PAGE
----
“There is a need for experiences in the snow,” says Tanja Frieden, President of the Swiss Snow Sports Initiative association. The art lies in getting the children onto the slopes.
Jean Claude RaemyEditor Economics
Switzerland is facing a warm turn of the year. There is only fun on the slopes at higher altitudes. Whereby: Snow sports are no longer an issue for many. This was also confirmed by analyzes by the Swiss Sports Observatory. We are talking about the number of skiers, snowboarders and cross-country skiers that has been declining for years. Tanja Frieden (46) wants to counteract this trend. The 2006 Olympic snowboard cross champion is President of the Swiss Snow Sports Initiative. The association was founded in 2014 and includes the Federal Office for Sport, Swiss Youth Hostels and Swiss Ski.
In an interview with Blick, Frieden explains that the snow sports initiative has already organized 375 snow sports camps and days this winter season. Several more would be added by the end of the winter season. Compared to the year the snow sports initiative was launched, the number of snow sports camps has increased around sixfold. A huge success for peace. your explanation for this?
With five clicks to the ski camp
The aim of the snow sports initiative is to organize cheap and ready-made snow sports camps or days for school children. “With five clicks, teachers have organized a low-cost camp via our vehicle GoSnow.ch,” says Frieden, “camps for February 2023 can now be organized without any problems”.
Frieden: “Every child should have attended a snow sports camp at least once during their school career.” The four employees at the office create inexpensive snow sports experiences with the help of all partners involved. Thanks to the “still expandable” support from the destinations, public transport and other service providers, a snow sports week for a child, including travel, accommodation, meals, rental equipment and ski pass, comes to around 350 francs, with the share for the parents being around 100 to 150 francs.
If the money is not enough, the snow sports initiative can fall back on a fund for cases of hardship, which is supported, among other things, by former Federal Councilor Adolf Ogi (80) from the “Rejoice reigns” foundation.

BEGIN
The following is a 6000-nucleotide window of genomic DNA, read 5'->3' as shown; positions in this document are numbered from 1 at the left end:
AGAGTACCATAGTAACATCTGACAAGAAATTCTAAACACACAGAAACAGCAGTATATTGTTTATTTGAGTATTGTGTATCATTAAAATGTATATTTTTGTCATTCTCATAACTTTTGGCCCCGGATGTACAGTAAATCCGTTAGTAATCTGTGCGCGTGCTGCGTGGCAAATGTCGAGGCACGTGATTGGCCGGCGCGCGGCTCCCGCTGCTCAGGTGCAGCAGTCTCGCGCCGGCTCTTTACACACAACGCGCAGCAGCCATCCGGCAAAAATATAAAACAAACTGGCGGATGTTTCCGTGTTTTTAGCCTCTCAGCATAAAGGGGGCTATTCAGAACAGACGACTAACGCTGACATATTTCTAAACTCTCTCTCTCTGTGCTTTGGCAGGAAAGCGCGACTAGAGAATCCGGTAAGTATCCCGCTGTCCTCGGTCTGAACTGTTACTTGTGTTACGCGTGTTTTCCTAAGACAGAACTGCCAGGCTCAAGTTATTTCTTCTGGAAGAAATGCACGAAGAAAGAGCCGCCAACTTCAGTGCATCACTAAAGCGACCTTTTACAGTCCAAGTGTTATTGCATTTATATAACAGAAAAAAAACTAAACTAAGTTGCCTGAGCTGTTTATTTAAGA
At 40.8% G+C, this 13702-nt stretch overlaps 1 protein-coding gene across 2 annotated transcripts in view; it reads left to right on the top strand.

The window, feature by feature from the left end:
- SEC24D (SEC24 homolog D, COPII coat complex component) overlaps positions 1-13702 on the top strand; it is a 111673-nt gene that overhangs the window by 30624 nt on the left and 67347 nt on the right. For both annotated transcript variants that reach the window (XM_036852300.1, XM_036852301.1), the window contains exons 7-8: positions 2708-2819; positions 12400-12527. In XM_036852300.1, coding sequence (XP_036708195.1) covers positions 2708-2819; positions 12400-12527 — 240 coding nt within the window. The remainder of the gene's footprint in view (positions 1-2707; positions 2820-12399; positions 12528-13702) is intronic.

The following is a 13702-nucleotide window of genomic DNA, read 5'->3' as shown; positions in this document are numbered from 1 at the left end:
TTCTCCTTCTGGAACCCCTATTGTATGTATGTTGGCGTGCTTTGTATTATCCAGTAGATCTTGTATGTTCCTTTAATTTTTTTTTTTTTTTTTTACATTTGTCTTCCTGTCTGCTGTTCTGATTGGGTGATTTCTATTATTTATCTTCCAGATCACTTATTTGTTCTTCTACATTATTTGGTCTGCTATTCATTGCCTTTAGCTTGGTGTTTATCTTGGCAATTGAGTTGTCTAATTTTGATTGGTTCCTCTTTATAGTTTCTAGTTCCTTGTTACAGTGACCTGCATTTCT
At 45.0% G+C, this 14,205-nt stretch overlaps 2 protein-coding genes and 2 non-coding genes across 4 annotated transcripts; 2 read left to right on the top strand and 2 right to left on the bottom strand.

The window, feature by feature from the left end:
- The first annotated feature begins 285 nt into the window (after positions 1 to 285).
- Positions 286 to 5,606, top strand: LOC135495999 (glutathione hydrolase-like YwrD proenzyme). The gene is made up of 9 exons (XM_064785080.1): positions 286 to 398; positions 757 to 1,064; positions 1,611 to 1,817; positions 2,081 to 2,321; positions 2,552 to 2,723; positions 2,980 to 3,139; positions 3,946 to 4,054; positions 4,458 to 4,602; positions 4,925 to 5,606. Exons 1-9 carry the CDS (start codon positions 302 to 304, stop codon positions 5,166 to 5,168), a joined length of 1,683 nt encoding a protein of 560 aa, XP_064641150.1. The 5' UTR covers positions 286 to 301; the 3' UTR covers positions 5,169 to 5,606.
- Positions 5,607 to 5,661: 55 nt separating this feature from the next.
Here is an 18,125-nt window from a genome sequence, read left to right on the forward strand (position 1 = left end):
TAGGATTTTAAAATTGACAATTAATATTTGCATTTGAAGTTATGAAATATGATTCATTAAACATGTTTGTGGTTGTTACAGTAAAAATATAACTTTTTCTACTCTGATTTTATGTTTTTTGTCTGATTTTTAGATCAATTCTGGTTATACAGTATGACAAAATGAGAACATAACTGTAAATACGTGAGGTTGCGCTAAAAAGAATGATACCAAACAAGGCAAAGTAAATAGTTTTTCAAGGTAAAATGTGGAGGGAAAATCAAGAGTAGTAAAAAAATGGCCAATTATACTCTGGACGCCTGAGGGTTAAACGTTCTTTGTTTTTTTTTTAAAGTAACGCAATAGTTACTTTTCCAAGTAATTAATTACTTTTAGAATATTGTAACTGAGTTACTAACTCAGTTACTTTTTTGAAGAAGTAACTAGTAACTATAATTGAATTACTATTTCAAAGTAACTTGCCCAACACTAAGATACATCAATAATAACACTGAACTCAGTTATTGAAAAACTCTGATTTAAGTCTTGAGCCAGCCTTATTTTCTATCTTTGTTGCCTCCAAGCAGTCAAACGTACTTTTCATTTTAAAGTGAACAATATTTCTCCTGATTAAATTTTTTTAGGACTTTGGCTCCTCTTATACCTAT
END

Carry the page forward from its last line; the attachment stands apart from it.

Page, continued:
“There are always solutions”
“The need for experiences in the snow is there,” explains Tanja Frieden. She doesn’t want to sugarcoat financial, climatic or demographic challenges for winter sports, but she counters: “Switzerland is often more concerned with problems than with solutions. If there will be no more snow in 100 years, let’s make the best of it for 100 years!”
The fact that 60 percent of Swiss schoolchildren currently have no snow sports equipment can be solved. There is cheap equipment at sports exchanges. Families can also enjoy skiing days for little money with offers such as the Migros Ski Days.
Lots of future potential
The partners in the public-private snow sports initiative naturally pursue commercial interests. But these are of a long-term nature. “The franc invested today will not be returned tomorrow,” says Frieden. The direct gross added value from the camps of the snow sports initiative is manageable, at around CHF 3.6 million in the current winter. But it’s about the future, about winning lifelong skiers and snowboarders. Tourist destinations and snow sports companies then benefit from this downstream.
Tanja Frieden gains another economic advantage from the snow sports initiative. During the pandemic, there has been a significant increase in cases of mental disorders among adolescents. When children cultivate socio-cultural exchange at ski camps, experience the freedom of gliding on snow and develop joy in the mountains, this has a therapeutic effect. “In this way, a lot of money can be saved in the health sector,” she is convinced.
Frieden would like to extend her initiative to other sports. “In addition to GoSnow, I also have a GoMountain in mind,” she explains. “I still see a lot of potential in various areas.”